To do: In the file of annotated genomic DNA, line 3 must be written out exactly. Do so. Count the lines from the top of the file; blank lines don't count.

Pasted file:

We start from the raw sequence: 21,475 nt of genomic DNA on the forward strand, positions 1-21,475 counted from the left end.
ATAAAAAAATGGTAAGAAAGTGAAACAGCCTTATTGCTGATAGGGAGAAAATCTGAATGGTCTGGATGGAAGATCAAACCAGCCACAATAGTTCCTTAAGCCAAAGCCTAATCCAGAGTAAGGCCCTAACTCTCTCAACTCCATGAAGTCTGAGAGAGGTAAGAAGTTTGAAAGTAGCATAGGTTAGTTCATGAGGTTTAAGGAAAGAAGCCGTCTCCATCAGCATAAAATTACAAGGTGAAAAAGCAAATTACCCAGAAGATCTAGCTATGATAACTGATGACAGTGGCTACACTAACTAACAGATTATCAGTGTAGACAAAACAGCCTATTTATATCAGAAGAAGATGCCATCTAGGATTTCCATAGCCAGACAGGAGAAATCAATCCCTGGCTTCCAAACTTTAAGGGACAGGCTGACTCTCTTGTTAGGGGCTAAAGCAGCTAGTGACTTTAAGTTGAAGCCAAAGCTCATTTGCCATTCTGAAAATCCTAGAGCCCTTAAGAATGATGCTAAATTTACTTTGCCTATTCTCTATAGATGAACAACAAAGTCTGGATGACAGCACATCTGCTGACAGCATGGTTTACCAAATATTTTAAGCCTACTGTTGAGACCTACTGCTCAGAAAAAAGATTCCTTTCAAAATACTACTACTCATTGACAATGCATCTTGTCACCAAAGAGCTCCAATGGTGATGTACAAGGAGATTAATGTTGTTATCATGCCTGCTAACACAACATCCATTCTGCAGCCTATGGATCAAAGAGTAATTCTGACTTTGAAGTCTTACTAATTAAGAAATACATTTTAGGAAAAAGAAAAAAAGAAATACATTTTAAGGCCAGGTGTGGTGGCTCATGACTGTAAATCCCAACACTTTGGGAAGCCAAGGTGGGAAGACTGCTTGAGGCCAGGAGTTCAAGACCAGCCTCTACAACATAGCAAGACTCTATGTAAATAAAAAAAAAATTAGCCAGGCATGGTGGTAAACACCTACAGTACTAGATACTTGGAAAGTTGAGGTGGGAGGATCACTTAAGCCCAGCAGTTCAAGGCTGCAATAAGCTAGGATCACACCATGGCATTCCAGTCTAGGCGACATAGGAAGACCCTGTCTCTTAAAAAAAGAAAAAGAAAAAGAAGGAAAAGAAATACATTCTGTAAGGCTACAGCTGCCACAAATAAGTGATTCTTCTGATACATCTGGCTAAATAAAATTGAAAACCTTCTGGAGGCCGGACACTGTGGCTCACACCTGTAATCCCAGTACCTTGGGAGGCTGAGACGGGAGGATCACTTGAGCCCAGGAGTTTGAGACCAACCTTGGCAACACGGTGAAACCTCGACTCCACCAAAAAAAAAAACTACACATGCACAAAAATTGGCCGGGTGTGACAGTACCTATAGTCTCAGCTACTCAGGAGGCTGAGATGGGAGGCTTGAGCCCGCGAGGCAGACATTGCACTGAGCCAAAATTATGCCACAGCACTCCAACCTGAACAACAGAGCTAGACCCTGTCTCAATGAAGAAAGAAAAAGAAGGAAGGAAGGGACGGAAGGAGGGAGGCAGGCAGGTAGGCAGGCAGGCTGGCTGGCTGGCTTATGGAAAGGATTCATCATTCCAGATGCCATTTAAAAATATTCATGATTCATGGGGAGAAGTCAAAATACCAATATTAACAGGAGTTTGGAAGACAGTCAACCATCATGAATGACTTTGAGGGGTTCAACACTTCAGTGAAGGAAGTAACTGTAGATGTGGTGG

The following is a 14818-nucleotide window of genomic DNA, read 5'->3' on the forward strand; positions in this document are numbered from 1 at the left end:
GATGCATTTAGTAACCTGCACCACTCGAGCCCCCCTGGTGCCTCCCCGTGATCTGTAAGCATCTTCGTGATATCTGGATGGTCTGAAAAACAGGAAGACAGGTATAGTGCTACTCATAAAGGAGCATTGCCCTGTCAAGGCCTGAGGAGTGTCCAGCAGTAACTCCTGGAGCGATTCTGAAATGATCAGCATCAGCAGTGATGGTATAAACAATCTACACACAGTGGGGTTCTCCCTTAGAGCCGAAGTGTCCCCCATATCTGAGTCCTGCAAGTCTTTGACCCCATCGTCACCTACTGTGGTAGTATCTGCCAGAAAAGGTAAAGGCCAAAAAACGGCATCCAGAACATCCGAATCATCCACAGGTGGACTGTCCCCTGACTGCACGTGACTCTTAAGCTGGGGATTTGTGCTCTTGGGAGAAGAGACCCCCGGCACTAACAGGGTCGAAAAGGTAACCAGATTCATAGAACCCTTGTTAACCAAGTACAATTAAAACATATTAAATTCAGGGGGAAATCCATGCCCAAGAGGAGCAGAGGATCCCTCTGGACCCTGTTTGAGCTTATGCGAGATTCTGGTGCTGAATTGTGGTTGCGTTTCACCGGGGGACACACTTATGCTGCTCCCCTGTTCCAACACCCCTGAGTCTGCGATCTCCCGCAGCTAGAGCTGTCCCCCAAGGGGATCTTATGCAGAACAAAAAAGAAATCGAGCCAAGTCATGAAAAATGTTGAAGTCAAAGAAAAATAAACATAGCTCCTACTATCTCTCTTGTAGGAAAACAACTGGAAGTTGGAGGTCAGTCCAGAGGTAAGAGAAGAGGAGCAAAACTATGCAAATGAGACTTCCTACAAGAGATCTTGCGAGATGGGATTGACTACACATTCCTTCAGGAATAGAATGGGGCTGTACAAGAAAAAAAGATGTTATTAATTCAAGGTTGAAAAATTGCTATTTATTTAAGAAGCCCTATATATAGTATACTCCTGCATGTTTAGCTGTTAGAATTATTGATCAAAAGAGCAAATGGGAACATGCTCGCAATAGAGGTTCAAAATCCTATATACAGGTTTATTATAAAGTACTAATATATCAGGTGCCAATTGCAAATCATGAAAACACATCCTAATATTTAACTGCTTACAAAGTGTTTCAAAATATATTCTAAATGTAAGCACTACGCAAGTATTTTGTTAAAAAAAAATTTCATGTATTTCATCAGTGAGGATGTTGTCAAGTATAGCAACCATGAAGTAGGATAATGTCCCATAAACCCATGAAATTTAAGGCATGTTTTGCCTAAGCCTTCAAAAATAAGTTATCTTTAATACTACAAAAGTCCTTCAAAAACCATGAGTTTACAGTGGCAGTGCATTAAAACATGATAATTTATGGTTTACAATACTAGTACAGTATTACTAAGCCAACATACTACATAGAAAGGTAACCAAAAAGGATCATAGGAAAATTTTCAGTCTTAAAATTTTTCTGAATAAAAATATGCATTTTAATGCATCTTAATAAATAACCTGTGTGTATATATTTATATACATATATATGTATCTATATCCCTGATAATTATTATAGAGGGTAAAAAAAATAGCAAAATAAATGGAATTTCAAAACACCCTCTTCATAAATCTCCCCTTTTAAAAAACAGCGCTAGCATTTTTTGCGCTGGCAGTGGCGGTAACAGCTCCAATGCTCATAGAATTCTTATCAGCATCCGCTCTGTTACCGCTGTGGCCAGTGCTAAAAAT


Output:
The following is a 14818-nucleotide window of genomic DNA, read 5'->3' on the forward strand; positions in this document are numbered from 1 at the left end: